The special significance of the S-IV extended very quickly into the heart of the Apollo program. As noted earlier, the upper stage of the Saturn V played the final, truly critical role of the Saturn vehicle's job: [190] Earth orbit of the vital payload; then, a second burn for the translunar trajectory. This was the role of the eventual Saturn V third stage, the S-IVB, whose technology sprang from the recent technological past. "Just as Thor technology led us to the S-IV," Hal Bauer wrote, "the S-IV led to the S-IVB."

In the evolution of the hydrogen-fueled S-IV and S-IVB, Douglas drafted its designs against the mission profile and general requirements established by the Marshall Space Flight Center. Douglas engineers were not always happy with the close technical monitoring from Huntsville, a strong characteristic of the Marshall team. Differences were inevitable, given the pride and confidence of personnel on both the contractor's side and the customer's side. In retrospect, Douglas personnel emphasized their role in pushing ahead in many technical areas, apart from contributions by their counterparts in MSFC's well-equipped laboratories. Douglas people also emphasized their independence from Convair in the development and production of liquid- hydrogen-fueled upper stages, though Douglas did learn from Convair's experience. Contractor research carried out under the aegis of NASA was not proprietary; under NASA cognizance, Douglas and Convair held a number of technical discussions.

The S-IV was much more akin to Douglas's earlier experience with the Thor vehicle in terms of structural design materials and fabrication of the tankage. Moreover, the Centaur was a comparatively small vehicle. The S-IV was rather large, for its time, and the tankage concept was extrapolated from the Thor development.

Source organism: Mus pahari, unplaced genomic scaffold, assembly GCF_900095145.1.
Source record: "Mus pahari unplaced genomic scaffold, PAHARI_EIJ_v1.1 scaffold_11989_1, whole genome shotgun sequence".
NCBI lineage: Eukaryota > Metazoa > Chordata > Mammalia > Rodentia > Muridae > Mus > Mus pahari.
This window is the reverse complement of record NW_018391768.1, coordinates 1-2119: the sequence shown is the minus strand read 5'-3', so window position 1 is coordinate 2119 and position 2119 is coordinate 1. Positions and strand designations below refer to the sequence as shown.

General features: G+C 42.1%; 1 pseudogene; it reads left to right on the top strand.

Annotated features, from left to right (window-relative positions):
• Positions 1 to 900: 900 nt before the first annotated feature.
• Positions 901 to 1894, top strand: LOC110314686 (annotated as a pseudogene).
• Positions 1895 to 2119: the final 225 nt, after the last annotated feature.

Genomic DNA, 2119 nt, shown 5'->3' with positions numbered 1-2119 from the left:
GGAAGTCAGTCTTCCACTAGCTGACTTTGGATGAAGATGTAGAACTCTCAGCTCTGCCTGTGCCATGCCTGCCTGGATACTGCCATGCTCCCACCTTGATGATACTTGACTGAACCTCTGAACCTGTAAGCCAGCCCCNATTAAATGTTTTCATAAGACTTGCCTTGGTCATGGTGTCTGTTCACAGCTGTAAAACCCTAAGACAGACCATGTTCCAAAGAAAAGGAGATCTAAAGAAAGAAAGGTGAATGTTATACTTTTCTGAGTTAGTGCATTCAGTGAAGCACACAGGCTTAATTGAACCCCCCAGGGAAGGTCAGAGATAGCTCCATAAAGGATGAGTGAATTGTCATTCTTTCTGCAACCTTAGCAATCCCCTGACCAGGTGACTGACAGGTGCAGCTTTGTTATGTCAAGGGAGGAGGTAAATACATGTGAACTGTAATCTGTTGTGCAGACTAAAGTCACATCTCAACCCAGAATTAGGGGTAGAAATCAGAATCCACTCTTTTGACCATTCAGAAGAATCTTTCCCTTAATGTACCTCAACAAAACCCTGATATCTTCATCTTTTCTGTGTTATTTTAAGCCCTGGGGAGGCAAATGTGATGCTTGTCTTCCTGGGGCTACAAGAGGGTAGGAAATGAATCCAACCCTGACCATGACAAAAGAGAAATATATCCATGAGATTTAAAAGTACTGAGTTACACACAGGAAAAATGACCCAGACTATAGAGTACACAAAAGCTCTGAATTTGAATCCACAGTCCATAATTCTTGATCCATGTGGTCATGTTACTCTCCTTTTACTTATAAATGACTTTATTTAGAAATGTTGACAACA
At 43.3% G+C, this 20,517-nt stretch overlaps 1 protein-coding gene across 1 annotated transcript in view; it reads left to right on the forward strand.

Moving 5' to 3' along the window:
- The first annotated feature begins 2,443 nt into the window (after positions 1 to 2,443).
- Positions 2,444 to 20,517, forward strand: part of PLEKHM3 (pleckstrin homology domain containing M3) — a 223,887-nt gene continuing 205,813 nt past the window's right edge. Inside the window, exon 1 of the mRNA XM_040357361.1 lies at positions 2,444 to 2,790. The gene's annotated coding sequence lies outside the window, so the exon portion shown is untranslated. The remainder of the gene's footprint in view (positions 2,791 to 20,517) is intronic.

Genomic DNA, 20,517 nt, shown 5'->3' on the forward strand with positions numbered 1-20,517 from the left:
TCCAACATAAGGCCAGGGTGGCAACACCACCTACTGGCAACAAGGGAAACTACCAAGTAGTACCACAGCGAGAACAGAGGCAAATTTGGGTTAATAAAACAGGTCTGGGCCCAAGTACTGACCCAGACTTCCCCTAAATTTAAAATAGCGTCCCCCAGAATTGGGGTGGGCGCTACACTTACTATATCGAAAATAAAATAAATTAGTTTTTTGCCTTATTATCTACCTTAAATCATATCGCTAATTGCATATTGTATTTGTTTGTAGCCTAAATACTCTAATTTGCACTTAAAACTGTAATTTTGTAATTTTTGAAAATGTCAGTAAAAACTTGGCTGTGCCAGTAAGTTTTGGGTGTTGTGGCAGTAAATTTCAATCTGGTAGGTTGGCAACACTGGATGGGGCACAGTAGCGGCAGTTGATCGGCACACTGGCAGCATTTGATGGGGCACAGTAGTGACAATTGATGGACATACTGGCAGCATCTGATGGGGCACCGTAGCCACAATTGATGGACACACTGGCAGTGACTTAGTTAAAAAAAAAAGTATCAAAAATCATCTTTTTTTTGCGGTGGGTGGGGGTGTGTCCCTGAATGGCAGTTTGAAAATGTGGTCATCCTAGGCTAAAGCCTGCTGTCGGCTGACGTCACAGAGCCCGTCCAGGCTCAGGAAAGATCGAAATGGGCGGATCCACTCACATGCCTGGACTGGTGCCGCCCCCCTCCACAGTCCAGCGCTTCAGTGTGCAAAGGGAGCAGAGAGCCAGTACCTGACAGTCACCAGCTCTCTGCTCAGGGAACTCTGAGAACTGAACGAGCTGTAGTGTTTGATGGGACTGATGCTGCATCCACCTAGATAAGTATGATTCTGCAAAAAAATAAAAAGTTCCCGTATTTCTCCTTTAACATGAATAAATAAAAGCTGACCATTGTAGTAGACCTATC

The size of the original S-IV was significant but largely overshadowed in light of subsequent evolution of the Saturn V stages, the S-IC and the S-II. It should be remembered that the Saturn I and Saturn IB, with the S-I and S-IB first stages, respectively, relied on the somewhat makeshift design approach of clustered tanks to supply the requisite volume of propellant. The S-IV tankage was unique. Nothing that size had previously been attempted for any American rocket, and the liquid hydrogen fuel created unique design challenges. In many respects, then, the S-IV emerged as the first really definitive rocket stage of the Saturn program. It did not begin with a feasibility study; it was not a case of joining together existing tankage components and proven engines. The S-IV evolved as a result of requirements established by a comparatively elaborate mission profile, an untried engine design and exotic propellant combination, and unusual size. Its success, so early in the program, was a notable achievement of the manned space program and a credit to NASA, MSFC, Pratt & Whitney, and Douglas Aircraft Company.

In comparing the S-IV to the S-IVB, there was a strong consensus among those who worked on both that the `more advanced' S-IVB was, nevertheless, simpler. The earlier upper stage, with its cluster of six engines, created more design tangles than the single-engine S-IVB, even though the latter had to have the capability to restart in space. Some of the instrumentation for the S-IVB was more sophisticated, but aside from the engine, there were no major differences between the two. The electronics, including the circuitry and design for the propellant utilization probe, for example, passed easily from the S-IV to the S-IVB.

Sources:
NASA http://history.nasa.gov/SP-4206/ch6.htm
Maxwell W. Hunter “Just how good was the Saturn S-IVB” March 8, 1992